Meaningful behavioural change could also be a possibility through digitally enabled and collaborative placemaking that encourages communities to adopt more sustainable ways of living (KPMG, 2020). Other studies suggest a digital planning service will allow us to monitor policy effectiveness in almost real time (Scottish Government, 2020). This could have a huge impact, particularly with environmental and socially focused policies allowing us to adapt before irreparable damage is done.

"The outputs from the research suggest that in Scotland the renewable heat potential from below our green and blue spaces could supply up to 80 per cent of the country’s heat demand"

This is all great stuff, and there are many examples from around the UK where planners and our colleagues are developing exciting ideas that go some way to making better use of data and technology. In Scotland, Greenspace Scotland’s Greenheat in Greenspaces (GHiGs) initiative builds upon its previous ParkPower project. GHiGS has taken a data-led approach to investigate the potential of urban open spaces, including green and blue spaces, as untapped low-carbon heat sources, heat storage locations and potential heat transmission zones.

The outputs from the research are eye-catching and encouraging, suggesting that in Scotland alone the renewable heat potential from below our green and blue spaces cou

ld supply up to 80 per cent of the country’s heat demand.

Greenspace Scotland has worked in collaboration with a number of local authorities on both ParkPower and GHiGS and Glasgow City Council’s planning department is currently reviewing how this most recent data can help inform the delivery of the city’s open space strategy. Unfortunately, licensing agreements mean that some of this data is not yet publicly available.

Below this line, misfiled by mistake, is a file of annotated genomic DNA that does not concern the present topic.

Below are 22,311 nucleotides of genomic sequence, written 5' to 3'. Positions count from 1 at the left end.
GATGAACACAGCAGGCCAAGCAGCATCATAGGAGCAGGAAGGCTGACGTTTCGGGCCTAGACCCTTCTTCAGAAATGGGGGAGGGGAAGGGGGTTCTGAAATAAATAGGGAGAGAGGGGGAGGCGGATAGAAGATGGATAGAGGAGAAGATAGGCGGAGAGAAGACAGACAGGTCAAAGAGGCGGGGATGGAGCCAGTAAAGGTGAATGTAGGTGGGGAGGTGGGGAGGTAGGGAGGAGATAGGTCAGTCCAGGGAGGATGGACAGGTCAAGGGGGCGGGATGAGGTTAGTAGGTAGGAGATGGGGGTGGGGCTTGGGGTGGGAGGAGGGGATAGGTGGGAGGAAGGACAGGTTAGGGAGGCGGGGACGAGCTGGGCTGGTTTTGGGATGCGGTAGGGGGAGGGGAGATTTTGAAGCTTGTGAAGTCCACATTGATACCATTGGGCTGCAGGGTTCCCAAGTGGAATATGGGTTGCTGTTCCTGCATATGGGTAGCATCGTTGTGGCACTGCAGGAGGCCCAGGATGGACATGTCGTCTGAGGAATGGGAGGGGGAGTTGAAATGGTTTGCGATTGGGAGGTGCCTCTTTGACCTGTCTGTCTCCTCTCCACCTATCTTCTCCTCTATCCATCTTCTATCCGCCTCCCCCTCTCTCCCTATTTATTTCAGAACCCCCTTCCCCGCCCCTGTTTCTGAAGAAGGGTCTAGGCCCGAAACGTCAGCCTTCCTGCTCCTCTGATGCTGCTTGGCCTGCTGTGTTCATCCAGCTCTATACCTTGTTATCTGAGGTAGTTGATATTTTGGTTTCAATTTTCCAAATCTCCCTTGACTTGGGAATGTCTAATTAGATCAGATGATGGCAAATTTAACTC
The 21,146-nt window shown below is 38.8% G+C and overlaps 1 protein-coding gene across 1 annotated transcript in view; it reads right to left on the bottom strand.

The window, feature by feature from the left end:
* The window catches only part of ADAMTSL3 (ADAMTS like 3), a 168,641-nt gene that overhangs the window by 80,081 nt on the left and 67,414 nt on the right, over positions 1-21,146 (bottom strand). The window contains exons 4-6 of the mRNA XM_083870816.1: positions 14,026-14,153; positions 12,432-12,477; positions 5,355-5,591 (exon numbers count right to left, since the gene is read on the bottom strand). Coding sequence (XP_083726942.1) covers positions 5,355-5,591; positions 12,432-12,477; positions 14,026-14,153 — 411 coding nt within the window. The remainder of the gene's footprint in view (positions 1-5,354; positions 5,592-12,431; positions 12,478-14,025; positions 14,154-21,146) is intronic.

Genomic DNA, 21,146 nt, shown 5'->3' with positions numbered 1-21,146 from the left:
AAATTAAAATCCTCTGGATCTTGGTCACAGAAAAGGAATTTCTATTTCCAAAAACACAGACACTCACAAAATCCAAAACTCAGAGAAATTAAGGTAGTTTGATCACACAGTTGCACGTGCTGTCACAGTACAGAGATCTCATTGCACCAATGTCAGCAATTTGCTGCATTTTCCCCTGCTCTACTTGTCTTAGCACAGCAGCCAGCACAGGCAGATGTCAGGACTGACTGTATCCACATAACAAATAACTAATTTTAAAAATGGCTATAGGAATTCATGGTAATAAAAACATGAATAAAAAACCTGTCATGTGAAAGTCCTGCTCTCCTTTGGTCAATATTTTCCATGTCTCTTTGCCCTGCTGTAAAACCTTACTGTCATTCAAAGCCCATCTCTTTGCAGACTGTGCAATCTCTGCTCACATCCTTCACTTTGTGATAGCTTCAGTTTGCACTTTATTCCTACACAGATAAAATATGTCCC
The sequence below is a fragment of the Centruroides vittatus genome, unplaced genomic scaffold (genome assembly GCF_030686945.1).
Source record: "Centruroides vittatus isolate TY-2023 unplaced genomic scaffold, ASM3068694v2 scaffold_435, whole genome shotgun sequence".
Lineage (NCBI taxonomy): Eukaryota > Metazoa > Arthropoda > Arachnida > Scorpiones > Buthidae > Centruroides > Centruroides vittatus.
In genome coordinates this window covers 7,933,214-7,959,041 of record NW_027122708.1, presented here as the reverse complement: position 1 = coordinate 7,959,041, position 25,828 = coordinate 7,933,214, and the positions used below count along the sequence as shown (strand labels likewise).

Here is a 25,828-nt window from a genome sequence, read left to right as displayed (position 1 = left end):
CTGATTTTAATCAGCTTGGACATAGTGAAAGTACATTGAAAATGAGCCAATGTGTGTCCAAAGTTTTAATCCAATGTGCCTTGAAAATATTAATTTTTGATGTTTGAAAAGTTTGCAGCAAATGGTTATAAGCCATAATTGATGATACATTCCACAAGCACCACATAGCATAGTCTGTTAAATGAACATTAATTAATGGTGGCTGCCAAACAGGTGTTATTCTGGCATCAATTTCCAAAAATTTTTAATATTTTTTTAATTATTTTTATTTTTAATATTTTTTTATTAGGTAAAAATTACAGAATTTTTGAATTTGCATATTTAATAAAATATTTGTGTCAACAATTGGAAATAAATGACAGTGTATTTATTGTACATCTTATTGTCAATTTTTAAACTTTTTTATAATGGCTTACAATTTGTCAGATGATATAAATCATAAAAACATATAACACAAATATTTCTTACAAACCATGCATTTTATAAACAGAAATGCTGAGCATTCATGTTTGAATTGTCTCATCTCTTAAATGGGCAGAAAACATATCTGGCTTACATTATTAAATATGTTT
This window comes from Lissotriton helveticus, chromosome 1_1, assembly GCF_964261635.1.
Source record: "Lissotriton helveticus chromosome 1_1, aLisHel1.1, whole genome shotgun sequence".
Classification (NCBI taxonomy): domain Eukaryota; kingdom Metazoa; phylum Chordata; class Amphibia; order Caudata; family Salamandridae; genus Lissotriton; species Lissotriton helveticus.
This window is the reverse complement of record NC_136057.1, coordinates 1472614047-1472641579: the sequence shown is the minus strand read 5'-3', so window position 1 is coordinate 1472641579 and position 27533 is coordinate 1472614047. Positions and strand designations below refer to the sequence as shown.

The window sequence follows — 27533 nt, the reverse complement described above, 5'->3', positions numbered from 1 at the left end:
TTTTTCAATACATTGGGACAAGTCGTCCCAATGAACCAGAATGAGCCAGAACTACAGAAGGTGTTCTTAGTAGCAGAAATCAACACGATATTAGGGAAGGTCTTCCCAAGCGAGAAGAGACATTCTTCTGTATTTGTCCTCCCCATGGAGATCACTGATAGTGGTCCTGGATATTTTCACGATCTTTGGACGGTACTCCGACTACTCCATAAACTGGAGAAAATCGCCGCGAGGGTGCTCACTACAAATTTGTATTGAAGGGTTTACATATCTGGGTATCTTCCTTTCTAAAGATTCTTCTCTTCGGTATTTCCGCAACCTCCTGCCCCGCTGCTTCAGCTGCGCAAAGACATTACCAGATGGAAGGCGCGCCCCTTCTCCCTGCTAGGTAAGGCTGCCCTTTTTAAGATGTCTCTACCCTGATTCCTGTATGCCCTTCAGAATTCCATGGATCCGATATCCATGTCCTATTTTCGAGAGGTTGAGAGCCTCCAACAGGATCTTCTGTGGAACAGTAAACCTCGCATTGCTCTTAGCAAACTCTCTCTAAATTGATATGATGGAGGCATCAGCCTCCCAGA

In London, the GoParks project has produced an interactive city map that identifies publicly accessible parks and green spaces across all boroughs in the city. This was developed by a consortium that includes the Greater London Authority and the National Park City Foundation.

The map is web-based and allows users to select spaces to find out:

  • what facilities are available;
  • which active travel routes can be used to access the space; and
  • how users can get more engaged with community activities.

It’s a good example of technology being used to encourage ownership and potentially even behavioural change, as well as a relatively straightforward and perhaps even obvious model for other local authorities to follow. However, to prepare and manage this level of functionality requires a lot of effort and joined-up thinking. It is also not clear how well and consistently systems like this integrate with local planning policy.